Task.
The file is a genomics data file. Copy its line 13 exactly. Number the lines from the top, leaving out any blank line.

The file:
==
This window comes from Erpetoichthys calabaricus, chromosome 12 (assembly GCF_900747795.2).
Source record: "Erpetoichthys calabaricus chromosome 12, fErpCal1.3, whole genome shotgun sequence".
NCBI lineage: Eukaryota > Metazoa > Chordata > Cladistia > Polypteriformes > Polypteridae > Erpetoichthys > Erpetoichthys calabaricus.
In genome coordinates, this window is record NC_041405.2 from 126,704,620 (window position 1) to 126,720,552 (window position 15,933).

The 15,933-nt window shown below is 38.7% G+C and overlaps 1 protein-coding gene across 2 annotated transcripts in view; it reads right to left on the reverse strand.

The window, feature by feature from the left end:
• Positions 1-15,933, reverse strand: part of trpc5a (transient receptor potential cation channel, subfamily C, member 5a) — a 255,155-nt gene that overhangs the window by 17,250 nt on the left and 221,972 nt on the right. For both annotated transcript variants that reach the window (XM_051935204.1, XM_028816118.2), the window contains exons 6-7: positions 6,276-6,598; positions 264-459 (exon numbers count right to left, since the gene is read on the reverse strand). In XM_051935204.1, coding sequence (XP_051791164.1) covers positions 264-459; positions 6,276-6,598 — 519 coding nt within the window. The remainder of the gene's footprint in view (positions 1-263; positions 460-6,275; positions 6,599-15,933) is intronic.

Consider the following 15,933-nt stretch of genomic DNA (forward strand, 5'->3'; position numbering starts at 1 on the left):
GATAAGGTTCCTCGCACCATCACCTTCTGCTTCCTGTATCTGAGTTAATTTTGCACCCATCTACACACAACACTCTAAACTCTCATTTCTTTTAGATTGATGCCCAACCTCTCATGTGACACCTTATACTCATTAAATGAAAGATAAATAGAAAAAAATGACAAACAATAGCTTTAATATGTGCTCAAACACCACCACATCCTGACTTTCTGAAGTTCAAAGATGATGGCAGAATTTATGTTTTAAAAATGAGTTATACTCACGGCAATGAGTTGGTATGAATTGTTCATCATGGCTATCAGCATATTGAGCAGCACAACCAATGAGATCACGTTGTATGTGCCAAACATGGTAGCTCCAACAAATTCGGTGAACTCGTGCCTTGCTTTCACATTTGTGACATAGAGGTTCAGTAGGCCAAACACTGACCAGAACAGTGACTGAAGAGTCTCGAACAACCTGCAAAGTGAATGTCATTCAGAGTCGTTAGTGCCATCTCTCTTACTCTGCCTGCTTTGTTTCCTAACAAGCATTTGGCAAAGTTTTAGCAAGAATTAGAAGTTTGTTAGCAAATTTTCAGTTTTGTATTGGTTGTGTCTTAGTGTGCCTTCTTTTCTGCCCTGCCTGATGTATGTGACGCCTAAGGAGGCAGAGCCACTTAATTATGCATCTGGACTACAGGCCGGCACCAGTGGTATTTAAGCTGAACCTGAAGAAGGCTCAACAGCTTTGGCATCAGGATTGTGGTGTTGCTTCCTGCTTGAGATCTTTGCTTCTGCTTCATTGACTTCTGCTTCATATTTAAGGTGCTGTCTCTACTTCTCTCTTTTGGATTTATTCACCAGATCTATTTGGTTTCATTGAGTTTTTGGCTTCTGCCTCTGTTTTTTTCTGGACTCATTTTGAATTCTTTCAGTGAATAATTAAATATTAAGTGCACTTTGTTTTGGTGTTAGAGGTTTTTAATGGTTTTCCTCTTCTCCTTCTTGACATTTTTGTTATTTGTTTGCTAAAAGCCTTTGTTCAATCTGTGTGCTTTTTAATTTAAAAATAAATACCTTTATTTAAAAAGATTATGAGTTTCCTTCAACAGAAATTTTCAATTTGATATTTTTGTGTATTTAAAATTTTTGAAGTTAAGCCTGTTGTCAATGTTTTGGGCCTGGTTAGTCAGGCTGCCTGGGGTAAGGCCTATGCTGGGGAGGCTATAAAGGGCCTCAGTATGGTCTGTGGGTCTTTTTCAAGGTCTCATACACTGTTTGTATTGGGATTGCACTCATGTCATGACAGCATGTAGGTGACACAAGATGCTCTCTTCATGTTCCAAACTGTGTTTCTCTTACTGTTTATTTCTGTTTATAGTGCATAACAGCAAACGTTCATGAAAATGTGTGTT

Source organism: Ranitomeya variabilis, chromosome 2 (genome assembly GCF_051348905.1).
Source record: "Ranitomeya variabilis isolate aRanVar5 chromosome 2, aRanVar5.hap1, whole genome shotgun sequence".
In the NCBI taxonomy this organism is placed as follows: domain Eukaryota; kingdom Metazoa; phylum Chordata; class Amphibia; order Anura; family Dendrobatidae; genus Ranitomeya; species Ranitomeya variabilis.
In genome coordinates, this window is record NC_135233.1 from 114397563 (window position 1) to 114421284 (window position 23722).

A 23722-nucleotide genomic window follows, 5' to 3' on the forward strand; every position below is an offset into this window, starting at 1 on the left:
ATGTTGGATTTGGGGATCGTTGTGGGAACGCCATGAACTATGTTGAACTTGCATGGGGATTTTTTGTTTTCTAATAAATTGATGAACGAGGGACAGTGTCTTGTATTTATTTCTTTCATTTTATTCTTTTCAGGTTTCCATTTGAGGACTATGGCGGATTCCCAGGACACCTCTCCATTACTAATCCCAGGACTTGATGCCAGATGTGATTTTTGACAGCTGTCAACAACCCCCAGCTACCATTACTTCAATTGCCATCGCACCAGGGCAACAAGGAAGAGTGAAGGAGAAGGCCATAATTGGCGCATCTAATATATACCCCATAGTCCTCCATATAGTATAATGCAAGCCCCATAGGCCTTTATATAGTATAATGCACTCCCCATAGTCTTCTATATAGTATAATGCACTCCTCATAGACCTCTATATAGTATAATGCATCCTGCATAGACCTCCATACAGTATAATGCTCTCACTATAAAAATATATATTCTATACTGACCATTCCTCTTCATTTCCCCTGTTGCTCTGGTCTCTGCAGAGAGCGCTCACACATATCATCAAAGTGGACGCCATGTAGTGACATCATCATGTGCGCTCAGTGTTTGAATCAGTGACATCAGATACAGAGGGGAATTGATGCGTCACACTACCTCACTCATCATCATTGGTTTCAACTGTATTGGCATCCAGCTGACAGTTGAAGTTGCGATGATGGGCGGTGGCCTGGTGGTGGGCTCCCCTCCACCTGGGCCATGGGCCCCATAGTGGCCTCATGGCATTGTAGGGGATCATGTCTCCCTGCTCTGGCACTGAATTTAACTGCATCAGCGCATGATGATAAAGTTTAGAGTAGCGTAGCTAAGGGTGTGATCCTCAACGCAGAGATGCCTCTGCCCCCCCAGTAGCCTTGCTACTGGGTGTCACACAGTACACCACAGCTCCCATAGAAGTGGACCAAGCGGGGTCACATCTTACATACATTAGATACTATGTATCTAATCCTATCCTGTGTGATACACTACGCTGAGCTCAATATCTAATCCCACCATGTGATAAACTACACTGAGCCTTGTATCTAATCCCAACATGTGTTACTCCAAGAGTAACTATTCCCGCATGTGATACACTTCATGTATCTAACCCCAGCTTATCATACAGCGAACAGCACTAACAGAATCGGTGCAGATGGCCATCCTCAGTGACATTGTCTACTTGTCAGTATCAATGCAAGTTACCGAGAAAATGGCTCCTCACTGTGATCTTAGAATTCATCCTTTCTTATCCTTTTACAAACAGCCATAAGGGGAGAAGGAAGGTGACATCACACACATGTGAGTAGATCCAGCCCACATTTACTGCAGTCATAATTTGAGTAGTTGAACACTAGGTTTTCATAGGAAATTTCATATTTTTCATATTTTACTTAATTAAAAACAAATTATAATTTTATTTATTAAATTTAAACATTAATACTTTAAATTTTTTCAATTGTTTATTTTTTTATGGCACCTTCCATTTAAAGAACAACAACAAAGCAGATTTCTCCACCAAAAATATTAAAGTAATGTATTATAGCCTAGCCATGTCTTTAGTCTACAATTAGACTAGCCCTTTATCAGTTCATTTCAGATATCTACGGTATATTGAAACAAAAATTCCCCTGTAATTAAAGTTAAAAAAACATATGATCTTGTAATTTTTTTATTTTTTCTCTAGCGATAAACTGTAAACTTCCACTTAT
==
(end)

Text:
In genome coordinates, this window is record NC_135233.1 from 114397563 (window position 1) to 114421284 (window position 23722).